Contributed Articles

Design Rituals and Performative Ethnography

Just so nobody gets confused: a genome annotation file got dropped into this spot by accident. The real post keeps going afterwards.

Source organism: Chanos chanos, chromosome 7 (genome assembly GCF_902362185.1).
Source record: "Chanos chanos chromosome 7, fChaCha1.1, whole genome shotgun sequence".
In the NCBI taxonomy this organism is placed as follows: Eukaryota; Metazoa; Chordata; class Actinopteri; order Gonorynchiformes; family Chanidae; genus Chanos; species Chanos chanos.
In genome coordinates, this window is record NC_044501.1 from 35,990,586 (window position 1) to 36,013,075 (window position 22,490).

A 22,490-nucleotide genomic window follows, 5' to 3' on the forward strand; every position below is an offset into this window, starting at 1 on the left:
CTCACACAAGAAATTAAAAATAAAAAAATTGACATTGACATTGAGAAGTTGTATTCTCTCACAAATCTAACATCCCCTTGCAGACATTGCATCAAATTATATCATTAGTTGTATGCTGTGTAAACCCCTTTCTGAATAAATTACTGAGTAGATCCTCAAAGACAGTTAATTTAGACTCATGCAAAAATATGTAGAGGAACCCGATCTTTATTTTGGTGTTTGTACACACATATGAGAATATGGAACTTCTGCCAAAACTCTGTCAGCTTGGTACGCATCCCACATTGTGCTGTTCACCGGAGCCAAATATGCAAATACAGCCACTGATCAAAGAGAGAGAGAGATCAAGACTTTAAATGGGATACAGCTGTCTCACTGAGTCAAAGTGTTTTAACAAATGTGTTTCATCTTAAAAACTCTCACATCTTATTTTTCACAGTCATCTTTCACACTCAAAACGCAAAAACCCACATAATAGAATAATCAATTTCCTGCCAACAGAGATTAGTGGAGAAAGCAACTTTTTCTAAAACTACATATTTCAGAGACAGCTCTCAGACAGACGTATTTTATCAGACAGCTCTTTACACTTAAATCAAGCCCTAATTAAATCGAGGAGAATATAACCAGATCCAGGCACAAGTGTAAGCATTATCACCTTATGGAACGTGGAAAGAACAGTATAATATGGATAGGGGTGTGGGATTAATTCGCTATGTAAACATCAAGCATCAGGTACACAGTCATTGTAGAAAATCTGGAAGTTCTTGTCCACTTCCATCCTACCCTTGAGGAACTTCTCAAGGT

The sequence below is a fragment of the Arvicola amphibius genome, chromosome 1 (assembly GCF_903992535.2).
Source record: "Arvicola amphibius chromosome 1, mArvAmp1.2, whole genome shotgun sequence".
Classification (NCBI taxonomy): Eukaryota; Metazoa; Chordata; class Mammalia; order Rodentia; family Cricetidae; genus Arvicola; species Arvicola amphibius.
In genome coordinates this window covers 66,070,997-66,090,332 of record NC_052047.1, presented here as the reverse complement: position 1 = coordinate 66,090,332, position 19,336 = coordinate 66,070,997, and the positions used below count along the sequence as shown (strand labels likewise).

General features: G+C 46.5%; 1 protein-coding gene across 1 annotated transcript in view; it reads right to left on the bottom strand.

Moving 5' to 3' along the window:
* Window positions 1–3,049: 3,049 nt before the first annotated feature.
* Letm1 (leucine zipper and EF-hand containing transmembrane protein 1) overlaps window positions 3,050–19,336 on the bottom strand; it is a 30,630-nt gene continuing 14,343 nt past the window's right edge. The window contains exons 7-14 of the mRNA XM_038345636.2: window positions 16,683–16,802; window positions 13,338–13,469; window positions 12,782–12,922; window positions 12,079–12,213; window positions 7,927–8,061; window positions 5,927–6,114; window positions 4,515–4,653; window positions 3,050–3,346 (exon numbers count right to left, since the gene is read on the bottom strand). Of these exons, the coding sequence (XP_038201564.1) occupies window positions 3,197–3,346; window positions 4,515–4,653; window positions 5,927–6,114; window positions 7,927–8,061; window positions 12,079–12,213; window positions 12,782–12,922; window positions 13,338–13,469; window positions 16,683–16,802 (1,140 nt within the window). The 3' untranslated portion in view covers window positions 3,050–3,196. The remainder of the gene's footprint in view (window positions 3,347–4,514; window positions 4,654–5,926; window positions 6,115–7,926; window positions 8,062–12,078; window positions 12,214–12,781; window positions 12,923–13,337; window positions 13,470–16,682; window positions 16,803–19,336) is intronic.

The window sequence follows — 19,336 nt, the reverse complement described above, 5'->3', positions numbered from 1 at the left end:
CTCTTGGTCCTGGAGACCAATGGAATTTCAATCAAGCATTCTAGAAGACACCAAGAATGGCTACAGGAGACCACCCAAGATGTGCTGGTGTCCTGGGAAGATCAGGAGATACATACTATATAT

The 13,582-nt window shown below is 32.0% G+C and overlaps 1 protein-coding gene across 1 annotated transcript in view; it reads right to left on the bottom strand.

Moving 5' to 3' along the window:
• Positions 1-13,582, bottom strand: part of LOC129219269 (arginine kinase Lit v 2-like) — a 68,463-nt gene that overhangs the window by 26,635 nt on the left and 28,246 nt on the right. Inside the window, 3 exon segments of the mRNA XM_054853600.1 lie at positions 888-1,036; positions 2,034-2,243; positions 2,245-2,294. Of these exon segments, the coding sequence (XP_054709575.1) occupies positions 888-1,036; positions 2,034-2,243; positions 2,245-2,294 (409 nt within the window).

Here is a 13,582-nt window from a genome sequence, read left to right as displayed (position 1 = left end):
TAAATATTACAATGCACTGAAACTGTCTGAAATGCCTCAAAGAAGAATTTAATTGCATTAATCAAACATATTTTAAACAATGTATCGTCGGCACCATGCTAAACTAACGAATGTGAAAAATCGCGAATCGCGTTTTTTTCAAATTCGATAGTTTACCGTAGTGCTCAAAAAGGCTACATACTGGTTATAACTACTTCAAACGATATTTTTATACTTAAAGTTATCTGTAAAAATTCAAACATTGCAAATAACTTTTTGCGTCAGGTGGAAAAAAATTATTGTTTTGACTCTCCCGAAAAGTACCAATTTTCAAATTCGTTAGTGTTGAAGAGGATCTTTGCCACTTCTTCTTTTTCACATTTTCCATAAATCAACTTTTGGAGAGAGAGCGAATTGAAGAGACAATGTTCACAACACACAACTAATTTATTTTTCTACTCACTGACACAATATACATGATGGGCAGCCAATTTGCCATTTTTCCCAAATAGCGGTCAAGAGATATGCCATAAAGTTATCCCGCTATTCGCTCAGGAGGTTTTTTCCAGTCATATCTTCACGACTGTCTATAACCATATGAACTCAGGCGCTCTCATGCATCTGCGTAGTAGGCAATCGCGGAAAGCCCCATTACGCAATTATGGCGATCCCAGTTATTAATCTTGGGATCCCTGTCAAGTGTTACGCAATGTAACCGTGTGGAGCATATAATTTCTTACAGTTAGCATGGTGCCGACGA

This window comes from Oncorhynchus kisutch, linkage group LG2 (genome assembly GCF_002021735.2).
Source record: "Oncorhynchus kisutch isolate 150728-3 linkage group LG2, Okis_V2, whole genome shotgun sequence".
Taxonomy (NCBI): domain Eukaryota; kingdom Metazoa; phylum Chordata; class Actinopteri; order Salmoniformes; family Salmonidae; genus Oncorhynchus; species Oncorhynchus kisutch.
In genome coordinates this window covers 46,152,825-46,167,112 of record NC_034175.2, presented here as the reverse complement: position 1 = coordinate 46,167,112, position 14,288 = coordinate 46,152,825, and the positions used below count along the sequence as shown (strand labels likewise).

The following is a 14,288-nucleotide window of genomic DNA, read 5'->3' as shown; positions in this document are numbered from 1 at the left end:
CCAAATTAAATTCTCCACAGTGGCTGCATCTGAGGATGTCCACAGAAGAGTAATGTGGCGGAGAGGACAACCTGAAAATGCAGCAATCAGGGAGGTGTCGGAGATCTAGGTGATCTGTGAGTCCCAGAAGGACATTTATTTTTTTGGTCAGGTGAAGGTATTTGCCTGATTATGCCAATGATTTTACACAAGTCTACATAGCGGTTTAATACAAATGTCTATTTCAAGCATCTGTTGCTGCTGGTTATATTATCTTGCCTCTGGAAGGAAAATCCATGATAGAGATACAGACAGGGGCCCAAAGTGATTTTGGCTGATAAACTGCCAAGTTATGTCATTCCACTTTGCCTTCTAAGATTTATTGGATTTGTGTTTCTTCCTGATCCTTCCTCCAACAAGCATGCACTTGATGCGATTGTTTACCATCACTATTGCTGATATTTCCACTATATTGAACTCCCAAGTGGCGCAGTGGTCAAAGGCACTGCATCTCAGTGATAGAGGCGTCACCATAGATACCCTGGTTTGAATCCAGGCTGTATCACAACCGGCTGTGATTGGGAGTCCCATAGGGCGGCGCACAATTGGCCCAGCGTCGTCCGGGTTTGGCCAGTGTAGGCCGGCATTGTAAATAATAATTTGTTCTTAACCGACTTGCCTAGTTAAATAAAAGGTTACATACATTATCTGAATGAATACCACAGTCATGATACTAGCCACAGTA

JOACHIM HALSE and BRENDON CLARK This paper proposes a course for ethnography in design that problematizes the implied authenticity of “people out there,” and rather favors a performative worldview where people, things and business opportunities are continuously and reciprocally in the making, and where anthropological analysis is only one competence among others relevant for understanding how this making unfolds. In contrast to perpetuating the “real people” discourse that often masks the analytic work of the anthropologist relegating the role of the ethnographer to that of data collector (Nafus and Anderson 2006), this paper advocates a performative ethnography that relocates the inescapable creative aspects of analysis from the anthropologist’s solitary working office into a collaborative project space. The authors have explored the use of video clips, descriptions and quotes detached from their “real” context, not to claim how it really is out there, but to subject them to a range of diverse competencies, each with...